War games

War games

Merely a few years earlier, the Turkish and Syrian militaries were playing war games, side by side, against the potential enemy. Syria downed a Turkish reconnaissance jet last year; allegedly plotted two major bomb attacks against civilian Turkish targets earlier this year; and now, finally, Turkish fighter jets have downed a Syrian helicopter.

Turkey can always afford to buy a new F-4, and Syria, a new Mi-17. War toys, like real toys, always get broken when kids play with them aggressively. And, like real toys, they often get broken for no real purpose: The downing of the Turkish F-4 did not stop Turkey’s more than systematic efforts to do all it could to support Sunni jihadis; and the downing of the Syrian Mi-17 will not stop the Alawite jihadis in Damascus. All in all, a new line of a not-so-cold war is open for service now, eagerly awaiting customers.

Naturally, there will be loss of human life, be it by the right or the wrong weapon. But that’s fine. For the small kids who like to play aggressively, this is an emotional war game; it is a religious war.

Video footage shows the Syrian helicopter in flames, its descent, and a pilot who had ejected himself, slowly falling down into the loving arms of Sunni jihadis who were waiting for him shouting the incessant slogan “Allah-u aqbar! (Allah is greatest!)” Of course, the “freedom fighters” were not there to provide medical assistance. The crew was allegedly (but unsurprisingly) beheaded on the spot.

This religious war is being fought between those who kill en masse with chemicals in the name of tyranny and those who behead and eat human hearts in the name of God. And the Crescent and Star has just failed to understand that neither is good. This is not a war between good and evil; it is a war between evil and evil; and which evil is more evil depends, for the big boys of the neighborhood, on strategic interests, and for the over-enthusiastic small kids, on “which faith we want to advance.”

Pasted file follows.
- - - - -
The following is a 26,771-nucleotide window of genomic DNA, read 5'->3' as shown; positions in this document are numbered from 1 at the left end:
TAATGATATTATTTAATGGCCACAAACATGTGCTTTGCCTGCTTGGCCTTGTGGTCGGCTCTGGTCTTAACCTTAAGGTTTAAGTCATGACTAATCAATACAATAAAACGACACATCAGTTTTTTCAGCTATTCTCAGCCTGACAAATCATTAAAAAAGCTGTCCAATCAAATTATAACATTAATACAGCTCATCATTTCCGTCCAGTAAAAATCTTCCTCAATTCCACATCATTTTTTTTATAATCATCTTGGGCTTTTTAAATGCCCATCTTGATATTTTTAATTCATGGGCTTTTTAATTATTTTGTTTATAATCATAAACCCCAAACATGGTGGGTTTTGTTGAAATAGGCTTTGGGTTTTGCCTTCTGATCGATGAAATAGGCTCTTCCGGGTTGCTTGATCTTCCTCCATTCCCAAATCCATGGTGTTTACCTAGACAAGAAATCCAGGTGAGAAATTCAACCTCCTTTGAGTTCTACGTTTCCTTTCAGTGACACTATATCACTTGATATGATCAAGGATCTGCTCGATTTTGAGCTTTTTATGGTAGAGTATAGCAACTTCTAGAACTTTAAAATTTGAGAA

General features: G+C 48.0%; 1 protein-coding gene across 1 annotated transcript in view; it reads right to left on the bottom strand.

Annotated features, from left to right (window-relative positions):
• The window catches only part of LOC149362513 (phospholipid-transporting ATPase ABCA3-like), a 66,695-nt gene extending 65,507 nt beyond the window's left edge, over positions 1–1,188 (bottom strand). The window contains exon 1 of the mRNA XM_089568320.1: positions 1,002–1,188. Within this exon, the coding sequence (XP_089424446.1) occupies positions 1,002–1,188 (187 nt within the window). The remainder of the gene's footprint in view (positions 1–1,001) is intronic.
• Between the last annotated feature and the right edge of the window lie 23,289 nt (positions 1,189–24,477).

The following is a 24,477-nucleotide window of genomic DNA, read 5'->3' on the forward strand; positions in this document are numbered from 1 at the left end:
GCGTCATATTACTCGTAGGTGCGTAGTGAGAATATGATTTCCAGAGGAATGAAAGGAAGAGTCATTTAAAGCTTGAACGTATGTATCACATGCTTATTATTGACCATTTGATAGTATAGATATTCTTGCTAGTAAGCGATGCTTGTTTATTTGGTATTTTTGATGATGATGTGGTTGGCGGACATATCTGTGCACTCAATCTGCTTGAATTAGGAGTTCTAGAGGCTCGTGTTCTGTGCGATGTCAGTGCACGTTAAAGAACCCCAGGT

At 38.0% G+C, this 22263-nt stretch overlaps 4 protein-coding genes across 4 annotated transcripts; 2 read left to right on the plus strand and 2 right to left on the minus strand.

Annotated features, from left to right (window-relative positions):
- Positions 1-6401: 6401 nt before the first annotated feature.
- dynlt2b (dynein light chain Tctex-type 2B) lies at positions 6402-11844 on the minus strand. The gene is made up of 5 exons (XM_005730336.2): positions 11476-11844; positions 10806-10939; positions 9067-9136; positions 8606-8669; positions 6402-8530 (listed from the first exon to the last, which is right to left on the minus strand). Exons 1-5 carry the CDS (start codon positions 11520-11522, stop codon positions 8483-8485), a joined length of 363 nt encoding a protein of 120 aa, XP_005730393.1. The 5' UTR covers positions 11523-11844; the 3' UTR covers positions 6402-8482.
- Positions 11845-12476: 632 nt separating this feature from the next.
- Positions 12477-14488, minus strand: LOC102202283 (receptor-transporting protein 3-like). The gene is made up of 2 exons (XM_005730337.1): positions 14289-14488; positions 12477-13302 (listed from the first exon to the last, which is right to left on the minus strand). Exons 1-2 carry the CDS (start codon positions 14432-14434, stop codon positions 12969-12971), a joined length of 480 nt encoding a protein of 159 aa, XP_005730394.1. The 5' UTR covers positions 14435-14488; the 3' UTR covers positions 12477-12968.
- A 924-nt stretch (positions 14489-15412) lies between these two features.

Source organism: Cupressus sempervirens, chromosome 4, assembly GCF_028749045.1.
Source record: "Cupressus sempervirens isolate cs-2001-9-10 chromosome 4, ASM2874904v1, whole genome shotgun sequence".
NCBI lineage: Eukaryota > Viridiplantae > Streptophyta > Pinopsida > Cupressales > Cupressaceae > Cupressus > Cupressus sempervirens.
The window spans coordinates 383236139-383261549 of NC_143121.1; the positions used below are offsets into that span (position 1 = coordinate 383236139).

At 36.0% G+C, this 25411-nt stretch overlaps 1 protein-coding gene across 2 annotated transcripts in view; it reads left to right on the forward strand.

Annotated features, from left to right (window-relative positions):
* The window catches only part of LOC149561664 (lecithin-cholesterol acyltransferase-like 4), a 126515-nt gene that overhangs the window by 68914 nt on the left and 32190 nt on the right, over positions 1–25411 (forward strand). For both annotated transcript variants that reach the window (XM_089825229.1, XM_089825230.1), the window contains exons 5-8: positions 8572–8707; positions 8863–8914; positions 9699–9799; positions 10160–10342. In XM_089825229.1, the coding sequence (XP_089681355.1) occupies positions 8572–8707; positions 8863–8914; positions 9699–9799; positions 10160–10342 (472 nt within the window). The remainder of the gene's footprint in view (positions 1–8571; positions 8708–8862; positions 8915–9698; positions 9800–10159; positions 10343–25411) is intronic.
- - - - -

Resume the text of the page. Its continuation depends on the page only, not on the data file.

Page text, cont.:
There will be more casualties, inside and outside Syria, because of Syria. Perhaps that is not fair. As a local from the old Antioch, where followers of Jesus were first labeled Christians, now Antakya, reminded in a letter:
“Rarely could one ever come across such diversity in demography such as here… This is what modern Turkey inherited when Hatay joined the Republic in the most peaceful way.
“The inhabitants of Hatay pride themselves in always remembering their neighbors as their next of kin, siblings, and most dear friends. And in doing so, no one ever recalls that one may be Sunni, Alevi, Nusairi, Jewish, Christian Orthodox or Assyrian. Not because they don’t know, but because they know very well, understand, feel and embrace. They embrace diversity because it enriches them.

“So, no wonder why these people are getting uneasy, nervous and, off and on, furious when they face the Syrian civil war and its risks to spill over. Add to that the risk of reviving sectarian divisions in Turkey, their borderline panic should be put in perspective. Fresh in their minds are the memories of such sectarian conflict and its heavy toll, which led to the 1980 coup.

“The Baath party in Syria never laid off claims over Hatay. Bashar, just as his father before him, never gave up the idea that Hatay should be part of Syria. Make no mistake: this civil war will be over, and even if the Syrian territory remains intact in the end within the larger strategic conflict involving the West, Russia and Iran, no government in Syria will let claims over Hatay go.

“And thus the confusion among the people of Antakya on Turkey’s policy toward Syria, given that the impact of the civil war is hurting them in ways they never knew before. The dynamics of the Syrian war are spilling over into Hatay territory, and those who come from Syria bring unto themselves the troubles that make the inhabitants of Hatay natural targets because of their sectarian and religious identity and diversity.

 “They want their government to address and manage this situation.”